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Newsletter for 2 August 2016 Rural Australians for Refugees Bellingen and Nambucca Districts

Next market stall will be at Valla Beach 6th August - this Saturday.
Popup demonstration: Thursday 11 August Coffs
Chasing Asylum - Movie - Sawtell screening
Valla Beach Market: Saturday 6th August

A reminder that our next market at Valla Beach is just a few days away. We will be collecting signatures for our new petition, which has been circulated to other RAR groups across NSW and Victoria, and we’ll be selling our merchandise, handing out leaflets and engaging with the public. These markets are a great opportunity for us to continue to remind people about the inhumanity and cruelty of current government asylum policy.  If you can join us for an hour or two at the market, then please email Mike at : to let him know of your availability. If you are passing by, don’t forget to drop in to sign the petition.
All the profits from the sale of merchandise will be donated to the Asylum Seekers Centre, based in Newtown. (see last week’s newsletter).
Pop-up Roadside Demonstrations

A big thank you to all the people who turned out for our roadside demonstration in Urunga last week. The indefatigable Sue Kitson, who sewed the new banner, dropped by on her crutches, following a recent fall, to wish us well! The demo was a great success, with lots of positive responses from passing motorists.
We have further demonstrations planned for August and September as follows:
Thursday 11th August:  Outside the Big Banana, Coffs Harbour.  3.00 pm to 4.30 pm
Thursday 25th August: On the Pacific Highway adjacent to the Nambucca Plaza, Nambucca Heads.  3.00 pm to 4.30 pm.
Thursday 8th September : On the Pacific Highway, opposite the Base Hospital, Coffs Harbour.  3.00 pm to 4.30 pm.
Thursday 22nd September: Waterfall Way, outside the library in the centre of Bellingen.  3.00 pm to 4.30 pm.
We have demonstrated in all these venues before, and we believe that they are all safe places both for motorists and demonstrators.
If you can help with the first of these demos  at the Big Banana, then please email Robin at : to let him know that you will be joining us. We have plenty of placards and banners, or you can of course bring your own.

Chasing Asylum

 The movie "Chasing Asylum" is to be screened at the Sawtell cinema on August 14th at 6.30pm.   Tickets are on sale now.
Ferrovial risk prosecution for ‘crimes against humanity'
Spanish infrastructure corporation Ferrovial took over the management of Australia’s Offshore detention centres on Manus and Nauru in May of this year. Since then Ferrovial has been warned by professors at Stanford Law School that its directors and employees risk prosecution for crimes against humanity under international law for supplying these services.

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 Asylum seekers at the Manus Island detention centre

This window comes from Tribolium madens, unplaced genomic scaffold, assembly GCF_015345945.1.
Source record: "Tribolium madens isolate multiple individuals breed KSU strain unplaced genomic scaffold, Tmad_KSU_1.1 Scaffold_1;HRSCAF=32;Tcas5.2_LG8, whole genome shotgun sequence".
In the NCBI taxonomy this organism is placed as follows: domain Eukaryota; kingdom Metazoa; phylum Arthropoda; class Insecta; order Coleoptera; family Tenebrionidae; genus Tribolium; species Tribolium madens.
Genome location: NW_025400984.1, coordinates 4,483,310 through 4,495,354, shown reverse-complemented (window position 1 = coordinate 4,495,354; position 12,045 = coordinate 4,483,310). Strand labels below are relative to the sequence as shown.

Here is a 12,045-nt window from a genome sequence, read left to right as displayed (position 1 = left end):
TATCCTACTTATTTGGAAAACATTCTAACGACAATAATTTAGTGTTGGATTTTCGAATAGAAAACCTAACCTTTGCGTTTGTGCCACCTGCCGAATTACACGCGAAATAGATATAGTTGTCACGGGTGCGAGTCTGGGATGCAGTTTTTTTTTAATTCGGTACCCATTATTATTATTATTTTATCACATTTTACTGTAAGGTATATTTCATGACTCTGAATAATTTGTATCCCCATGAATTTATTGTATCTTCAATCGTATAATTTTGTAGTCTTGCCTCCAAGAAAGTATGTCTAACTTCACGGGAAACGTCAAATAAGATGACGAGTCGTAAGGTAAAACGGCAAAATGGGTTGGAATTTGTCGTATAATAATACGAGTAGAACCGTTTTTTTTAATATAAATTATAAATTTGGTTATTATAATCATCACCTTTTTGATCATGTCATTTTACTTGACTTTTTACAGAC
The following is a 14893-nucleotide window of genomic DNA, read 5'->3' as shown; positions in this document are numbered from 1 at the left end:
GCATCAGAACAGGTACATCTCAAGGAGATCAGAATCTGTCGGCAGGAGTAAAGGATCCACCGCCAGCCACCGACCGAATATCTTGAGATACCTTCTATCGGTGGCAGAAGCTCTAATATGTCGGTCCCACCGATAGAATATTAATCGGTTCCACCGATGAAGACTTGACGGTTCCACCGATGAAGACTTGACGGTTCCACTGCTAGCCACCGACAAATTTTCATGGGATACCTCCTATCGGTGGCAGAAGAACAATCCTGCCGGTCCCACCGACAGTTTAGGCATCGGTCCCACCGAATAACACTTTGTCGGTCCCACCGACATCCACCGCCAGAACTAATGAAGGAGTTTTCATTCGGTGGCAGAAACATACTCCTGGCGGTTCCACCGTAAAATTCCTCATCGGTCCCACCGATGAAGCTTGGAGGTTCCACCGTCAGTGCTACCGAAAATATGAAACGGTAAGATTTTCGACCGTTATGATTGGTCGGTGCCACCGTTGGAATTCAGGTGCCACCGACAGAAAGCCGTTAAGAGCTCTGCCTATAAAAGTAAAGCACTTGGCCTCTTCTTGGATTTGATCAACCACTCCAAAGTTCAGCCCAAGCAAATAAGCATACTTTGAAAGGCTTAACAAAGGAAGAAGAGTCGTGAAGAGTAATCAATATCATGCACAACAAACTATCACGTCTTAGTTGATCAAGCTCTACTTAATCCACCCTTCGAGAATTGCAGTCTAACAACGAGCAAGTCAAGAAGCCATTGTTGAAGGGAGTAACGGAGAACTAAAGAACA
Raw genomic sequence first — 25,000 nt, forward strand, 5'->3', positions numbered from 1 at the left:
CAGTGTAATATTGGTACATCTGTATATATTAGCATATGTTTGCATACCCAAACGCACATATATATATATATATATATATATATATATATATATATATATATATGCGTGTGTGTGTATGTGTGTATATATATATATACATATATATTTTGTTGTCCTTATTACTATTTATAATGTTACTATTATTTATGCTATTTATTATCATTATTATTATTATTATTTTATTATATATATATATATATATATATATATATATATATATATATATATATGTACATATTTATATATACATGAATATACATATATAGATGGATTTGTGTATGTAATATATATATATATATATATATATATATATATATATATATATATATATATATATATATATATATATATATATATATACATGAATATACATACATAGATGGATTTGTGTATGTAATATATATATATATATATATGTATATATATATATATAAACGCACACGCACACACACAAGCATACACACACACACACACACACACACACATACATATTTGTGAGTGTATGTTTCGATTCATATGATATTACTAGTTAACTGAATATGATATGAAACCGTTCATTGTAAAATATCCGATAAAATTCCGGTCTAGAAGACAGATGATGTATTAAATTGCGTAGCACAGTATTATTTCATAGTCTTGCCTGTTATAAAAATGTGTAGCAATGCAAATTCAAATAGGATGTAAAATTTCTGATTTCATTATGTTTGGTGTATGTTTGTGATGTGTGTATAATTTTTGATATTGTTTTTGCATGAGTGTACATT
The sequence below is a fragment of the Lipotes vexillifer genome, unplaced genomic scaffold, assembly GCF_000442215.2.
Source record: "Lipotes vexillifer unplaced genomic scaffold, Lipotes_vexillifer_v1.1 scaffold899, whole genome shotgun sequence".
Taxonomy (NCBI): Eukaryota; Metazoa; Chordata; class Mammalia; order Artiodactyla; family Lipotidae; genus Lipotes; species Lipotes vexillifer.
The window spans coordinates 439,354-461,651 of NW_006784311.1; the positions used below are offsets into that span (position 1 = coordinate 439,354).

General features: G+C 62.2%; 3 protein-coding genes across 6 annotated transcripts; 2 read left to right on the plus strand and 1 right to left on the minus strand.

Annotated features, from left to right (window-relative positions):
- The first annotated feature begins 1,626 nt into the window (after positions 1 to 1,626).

Stanford Law School reported “We have raised our concerns with Ferrovial in a private communication to their officers and directors detailing our findings. We have yet to hear back.”
The report advises Ferrovial to immediately cease all operations at the two camps, and urges its financiers and shareholders to withdraw their support for the Spanish company if it refused to do so.
Ferrovial has said it will not bid for a new contract after the current one expires in February 2017.
Currently, people who arrive in Australia by boat without a visa seeking asylum are sent to either Nauru or Manus Island, where most are held in indefinite, arbitrary detention. They are told they will “not, under any circumstances, be settling in Australia”, but there are no other viable resettlement options for them.
At present, there are 843 men held on Manus Island, and 466 people, including 50 children, in the Nauru detention centre. Most have been held on the islands for nearly three years.
An Australian Senate inquiry found that a “culture of abuse” exists in offshore detention, and former staff have condemned the camps. A traumatologist described conditions on Nauru and Manus as the “worst atrocity” he had ever seen, while the former chief psychiatrist on the islands said the camps were “inherently toxic” and akin to torture. Rape and physical abuse is widespread. 
These findings pose obvious questions for the future operation of Offshore Detention . If companies seeking to take on the management of the centres risk prosecution for crimes against humanity how will the government find companies to run the centres in future years ? 
Hopefully this ruling will call into question the continued operation of offshore detention centres which have attracted widespread and consistent criticism in recent years. It’s time to put an end to this cruel and unlawful policy.
Marlene Griffin 

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